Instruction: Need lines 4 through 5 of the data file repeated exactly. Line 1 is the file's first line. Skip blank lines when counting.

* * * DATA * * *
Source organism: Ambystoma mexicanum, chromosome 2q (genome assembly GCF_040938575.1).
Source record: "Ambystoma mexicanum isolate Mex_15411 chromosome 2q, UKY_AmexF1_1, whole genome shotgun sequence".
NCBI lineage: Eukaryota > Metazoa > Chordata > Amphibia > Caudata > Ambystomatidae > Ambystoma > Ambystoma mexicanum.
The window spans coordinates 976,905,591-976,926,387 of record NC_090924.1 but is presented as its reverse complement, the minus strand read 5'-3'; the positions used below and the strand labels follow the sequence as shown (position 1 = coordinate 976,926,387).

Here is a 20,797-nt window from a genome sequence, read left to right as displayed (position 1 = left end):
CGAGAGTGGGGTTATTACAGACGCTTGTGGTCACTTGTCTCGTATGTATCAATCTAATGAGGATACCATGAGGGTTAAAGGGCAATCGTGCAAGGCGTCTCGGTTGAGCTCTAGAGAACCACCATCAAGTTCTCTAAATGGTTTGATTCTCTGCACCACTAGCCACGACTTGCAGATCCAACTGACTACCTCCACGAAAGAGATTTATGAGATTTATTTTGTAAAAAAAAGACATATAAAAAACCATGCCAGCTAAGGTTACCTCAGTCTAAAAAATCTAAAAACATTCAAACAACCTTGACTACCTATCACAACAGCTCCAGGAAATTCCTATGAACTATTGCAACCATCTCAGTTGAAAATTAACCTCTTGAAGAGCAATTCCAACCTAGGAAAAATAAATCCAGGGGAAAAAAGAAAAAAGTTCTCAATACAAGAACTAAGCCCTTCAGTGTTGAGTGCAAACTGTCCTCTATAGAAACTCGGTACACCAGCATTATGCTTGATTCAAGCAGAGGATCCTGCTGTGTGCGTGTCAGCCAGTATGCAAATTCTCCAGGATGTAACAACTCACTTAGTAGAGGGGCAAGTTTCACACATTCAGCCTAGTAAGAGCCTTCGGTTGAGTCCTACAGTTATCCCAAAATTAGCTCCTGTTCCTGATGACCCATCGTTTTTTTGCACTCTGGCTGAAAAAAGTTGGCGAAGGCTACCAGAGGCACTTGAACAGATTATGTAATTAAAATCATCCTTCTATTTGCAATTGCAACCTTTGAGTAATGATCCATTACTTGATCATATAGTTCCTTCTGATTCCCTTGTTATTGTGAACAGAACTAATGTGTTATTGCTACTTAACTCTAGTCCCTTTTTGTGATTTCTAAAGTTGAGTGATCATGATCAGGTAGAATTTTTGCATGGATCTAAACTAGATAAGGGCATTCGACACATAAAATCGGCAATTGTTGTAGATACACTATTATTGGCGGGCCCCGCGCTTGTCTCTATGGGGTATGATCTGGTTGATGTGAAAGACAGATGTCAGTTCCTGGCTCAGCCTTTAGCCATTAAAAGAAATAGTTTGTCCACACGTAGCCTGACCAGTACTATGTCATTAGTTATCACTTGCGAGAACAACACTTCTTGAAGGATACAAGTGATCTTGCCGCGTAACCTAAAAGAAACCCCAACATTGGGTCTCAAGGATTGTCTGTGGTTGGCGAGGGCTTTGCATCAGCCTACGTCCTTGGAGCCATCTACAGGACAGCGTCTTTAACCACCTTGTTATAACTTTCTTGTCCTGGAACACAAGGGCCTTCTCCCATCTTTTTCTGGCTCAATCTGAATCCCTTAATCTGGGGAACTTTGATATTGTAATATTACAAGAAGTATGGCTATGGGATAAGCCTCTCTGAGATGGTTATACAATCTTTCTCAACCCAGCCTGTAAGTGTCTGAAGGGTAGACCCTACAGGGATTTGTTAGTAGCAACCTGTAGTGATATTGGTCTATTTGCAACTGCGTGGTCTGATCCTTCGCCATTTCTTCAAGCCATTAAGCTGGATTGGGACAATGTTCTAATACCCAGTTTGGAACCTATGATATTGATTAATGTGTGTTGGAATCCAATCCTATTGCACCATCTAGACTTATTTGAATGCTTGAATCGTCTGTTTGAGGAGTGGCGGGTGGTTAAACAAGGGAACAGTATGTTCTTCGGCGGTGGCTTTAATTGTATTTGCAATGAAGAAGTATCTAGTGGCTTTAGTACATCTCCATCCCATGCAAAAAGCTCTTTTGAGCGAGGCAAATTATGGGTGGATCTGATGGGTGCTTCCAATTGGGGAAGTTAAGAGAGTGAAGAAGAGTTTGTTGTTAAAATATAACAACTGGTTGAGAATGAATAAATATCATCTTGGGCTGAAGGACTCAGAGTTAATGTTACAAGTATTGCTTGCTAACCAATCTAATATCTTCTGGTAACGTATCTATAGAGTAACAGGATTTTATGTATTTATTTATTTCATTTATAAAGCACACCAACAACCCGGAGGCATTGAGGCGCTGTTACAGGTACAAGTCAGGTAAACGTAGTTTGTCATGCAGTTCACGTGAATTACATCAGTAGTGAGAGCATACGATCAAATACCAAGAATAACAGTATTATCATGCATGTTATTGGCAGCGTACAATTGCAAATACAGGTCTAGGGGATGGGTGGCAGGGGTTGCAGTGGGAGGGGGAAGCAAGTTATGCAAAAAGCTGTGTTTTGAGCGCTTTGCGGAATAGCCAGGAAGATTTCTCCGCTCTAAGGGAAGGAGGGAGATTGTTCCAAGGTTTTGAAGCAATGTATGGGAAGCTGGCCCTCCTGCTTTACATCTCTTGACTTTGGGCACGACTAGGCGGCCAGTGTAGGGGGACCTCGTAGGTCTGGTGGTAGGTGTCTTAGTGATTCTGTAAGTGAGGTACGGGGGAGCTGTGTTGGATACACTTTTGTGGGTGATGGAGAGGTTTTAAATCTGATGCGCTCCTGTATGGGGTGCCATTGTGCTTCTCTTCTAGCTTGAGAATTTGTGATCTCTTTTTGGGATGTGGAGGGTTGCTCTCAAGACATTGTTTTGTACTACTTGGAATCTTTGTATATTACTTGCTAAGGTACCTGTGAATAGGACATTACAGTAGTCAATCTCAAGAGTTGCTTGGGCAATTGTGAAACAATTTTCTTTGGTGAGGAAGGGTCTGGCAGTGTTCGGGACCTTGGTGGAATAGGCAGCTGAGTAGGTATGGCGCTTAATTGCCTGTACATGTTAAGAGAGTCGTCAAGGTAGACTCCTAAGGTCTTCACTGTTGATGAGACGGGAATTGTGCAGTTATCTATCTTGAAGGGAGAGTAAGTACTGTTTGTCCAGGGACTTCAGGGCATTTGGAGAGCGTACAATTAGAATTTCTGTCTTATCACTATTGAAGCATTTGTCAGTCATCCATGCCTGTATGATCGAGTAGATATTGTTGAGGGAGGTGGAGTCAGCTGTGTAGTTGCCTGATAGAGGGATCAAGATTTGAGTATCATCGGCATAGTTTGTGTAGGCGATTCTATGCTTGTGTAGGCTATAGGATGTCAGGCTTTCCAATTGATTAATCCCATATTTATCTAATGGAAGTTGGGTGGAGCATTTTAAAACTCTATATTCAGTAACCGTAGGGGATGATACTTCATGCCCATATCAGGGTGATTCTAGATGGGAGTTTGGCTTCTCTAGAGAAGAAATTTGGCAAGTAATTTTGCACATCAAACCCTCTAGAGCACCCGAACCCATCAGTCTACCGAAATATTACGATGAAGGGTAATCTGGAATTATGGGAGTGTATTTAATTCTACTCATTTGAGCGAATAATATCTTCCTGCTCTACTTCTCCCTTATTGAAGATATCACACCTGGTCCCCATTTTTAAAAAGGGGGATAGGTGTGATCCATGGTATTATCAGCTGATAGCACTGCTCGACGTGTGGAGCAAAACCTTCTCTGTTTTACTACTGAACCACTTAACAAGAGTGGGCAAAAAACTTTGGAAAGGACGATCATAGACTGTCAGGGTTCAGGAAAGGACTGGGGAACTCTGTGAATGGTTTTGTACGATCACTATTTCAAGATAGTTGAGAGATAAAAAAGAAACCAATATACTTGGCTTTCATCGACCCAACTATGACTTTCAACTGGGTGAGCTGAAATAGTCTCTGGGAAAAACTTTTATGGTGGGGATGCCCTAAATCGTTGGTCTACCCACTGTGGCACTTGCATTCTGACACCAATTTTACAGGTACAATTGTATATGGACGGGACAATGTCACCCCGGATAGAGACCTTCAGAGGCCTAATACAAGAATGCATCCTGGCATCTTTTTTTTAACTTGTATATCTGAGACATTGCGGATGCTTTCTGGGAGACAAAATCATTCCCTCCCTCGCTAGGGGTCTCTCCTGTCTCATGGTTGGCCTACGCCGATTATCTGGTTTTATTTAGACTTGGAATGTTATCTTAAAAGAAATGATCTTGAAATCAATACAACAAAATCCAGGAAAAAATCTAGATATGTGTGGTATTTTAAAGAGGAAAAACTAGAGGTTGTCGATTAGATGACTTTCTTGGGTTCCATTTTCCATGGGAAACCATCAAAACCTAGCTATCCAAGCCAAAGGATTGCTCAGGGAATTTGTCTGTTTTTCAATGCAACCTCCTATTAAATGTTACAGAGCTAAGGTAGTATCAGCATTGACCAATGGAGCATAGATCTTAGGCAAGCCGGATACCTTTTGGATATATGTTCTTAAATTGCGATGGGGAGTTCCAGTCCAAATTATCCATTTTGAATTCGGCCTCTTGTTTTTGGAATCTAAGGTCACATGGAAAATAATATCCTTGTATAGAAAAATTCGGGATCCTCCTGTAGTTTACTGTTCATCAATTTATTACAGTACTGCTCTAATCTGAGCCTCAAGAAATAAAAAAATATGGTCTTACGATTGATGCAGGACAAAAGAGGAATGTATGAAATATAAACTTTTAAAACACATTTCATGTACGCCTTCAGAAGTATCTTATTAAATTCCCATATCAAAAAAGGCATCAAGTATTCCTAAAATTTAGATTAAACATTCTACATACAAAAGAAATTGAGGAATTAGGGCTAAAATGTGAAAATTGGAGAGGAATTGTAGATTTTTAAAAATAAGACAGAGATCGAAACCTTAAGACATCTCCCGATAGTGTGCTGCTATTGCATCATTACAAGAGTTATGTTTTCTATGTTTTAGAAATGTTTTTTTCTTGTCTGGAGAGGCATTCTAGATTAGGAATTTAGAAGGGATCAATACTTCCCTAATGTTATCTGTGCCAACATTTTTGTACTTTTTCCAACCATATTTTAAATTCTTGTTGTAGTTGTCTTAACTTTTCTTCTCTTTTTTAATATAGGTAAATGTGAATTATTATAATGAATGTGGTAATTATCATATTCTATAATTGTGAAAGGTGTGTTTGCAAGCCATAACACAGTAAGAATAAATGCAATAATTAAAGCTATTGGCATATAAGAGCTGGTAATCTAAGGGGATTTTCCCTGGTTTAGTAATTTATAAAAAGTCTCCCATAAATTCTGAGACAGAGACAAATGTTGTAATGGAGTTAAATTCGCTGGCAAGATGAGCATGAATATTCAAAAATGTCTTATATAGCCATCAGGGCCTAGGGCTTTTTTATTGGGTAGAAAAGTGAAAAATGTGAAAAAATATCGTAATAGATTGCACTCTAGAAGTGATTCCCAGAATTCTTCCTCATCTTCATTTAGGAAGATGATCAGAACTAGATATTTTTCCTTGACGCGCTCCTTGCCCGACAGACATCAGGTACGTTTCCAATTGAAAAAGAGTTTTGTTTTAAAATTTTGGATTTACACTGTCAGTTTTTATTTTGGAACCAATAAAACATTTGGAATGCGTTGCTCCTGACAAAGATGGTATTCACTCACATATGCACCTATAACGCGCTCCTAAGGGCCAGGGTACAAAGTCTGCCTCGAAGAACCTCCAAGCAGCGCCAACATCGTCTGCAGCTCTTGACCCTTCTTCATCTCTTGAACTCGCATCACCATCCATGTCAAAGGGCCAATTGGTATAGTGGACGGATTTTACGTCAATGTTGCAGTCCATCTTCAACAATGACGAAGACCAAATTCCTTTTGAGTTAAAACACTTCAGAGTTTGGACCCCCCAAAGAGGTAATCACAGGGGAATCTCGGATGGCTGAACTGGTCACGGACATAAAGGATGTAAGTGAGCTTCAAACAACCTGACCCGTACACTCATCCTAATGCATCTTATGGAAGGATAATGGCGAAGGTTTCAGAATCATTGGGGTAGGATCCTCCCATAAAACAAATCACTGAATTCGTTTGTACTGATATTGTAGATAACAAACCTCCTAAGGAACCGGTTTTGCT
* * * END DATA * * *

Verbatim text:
The window spans coordinates 976,905,591-976,926,387 of record NC_090924.1 but is presented as its reverse complement, the minus strand read 5'-3'; the positions used below and the strand labels follow the sequence as shown (position 1 = coordinate 976,926,387).

Here is a 20,797-nt window from a genome sequence, read left to right as displayed (position 1 = left end):